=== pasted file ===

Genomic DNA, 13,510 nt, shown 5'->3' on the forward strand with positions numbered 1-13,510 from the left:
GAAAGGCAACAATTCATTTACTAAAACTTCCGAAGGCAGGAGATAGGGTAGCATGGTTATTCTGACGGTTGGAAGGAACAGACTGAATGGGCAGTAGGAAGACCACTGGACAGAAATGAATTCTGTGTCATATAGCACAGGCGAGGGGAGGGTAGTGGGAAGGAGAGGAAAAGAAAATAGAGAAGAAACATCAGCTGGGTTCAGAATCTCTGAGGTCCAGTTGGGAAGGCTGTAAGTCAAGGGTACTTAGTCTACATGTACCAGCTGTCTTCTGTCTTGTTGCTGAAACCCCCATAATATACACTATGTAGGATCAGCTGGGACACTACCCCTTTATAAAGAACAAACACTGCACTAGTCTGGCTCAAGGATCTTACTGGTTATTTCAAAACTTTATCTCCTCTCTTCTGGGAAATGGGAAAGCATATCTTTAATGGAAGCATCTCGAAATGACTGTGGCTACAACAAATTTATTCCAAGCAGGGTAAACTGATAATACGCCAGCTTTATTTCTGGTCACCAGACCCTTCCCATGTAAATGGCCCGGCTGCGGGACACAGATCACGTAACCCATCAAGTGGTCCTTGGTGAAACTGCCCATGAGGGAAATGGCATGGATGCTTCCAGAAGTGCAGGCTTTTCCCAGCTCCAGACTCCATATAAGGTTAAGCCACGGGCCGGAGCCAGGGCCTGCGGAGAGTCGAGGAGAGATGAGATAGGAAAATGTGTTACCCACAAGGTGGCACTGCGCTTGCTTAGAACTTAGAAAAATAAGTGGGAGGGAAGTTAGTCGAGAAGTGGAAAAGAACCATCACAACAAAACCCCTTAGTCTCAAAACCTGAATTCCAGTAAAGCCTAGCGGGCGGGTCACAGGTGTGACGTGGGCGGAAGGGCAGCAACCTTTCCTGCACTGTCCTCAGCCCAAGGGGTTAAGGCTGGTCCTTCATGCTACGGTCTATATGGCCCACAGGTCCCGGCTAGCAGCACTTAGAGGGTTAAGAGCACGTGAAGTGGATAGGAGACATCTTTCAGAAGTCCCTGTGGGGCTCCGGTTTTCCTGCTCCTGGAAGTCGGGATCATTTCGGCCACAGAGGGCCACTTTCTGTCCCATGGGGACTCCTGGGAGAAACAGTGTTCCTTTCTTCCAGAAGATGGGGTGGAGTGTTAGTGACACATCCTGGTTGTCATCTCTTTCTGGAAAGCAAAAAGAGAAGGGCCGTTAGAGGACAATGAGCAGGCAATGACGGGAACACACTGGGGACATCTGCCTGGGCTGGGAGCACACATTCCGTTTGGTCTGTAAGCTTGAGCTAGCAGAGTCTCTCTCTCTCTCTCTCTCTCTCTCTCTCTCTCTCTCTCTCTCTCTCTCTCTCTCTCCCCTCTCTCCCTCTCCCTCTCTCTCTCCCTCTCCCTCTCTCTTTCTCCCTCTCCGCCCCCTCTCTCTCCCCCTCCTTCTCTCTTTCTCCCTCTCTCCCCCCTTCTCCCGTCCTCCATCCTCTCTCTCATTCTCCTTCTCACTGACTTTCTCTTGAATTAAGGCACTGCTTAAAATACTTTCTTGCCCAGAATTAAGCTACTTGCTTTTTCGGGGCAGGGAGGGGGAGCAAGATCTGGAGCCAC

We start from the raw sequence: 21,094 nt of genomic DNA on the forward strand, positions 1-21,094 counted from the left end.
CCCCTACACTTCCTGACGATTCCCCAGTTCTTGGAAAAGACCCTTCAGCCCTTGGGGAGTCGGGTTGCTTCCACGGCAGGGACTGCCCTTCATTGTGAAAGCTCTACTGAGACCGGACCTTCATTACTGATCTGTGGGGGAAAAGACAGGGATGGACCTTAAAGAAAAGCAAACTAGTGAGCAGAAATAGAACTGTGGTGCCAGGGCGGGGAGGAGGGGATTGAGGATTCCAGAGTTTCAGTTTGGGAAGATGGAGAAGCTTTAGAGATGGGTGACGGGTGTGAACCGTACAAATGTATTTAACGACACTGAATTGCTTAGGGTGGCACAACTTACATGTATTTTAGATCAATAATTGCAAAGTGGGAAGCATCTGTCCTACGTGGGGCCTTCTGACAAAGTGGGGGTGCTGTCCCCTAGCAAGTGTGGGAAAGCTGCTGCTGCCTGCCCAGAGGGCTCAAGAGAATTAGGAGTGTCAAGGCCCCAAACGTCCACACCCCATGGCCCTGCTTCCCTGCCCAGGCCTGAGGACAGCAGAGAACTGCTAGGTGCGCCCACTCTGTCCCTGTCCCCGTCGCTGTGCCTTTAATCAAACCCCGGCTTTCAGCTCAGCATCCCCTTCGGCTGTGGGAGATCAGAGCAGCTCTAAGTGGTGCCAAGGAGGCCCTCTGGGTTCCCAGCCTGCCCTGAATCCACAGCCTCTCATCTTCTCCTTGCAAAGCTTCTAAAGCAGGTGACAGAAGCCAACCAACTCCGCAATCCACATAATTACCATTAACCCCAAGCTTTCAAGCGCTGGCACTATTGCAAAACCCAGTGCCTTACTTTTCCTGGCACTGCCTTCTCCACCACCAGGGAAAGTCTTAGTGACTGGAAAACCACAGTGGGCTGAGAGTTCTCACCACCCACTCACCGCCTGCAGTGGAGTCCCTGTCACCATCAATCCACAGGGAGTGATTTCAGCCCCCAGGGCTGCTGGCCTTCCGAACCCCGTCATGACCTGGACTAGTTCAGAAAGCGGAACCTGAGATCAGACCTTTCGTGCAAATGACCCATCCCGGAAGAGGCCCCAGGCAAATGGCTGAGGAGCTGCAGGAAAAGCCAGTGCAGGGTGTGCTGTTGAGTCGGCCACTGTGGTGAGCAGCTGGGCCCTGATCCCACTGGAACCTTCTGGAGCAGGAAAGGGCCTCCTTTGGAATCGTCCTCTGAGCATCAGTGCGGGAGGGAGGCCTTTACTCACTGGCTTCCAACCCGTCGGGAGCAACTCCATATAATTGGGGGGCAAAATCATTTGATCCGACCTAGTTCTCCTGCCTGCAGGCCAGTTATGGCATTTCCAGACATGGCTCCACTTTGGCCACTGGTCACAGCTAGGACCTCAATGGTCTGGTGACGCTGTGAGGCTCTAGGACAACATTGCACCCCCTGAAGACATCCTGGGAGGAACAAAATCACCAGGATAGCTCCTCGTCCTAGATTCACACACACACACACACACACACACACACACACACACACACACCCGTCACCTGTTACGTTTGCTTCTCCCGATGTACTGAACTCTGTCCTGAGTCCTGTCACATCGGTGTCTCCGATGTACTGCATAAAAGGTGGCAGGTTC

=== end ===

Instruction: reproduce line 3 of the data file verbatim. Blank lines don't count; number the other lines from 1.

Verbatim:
We start from the raw sequence: 21,094 nt of genomic DNA on the forward strand, positions 1-21,094 counted from the left end.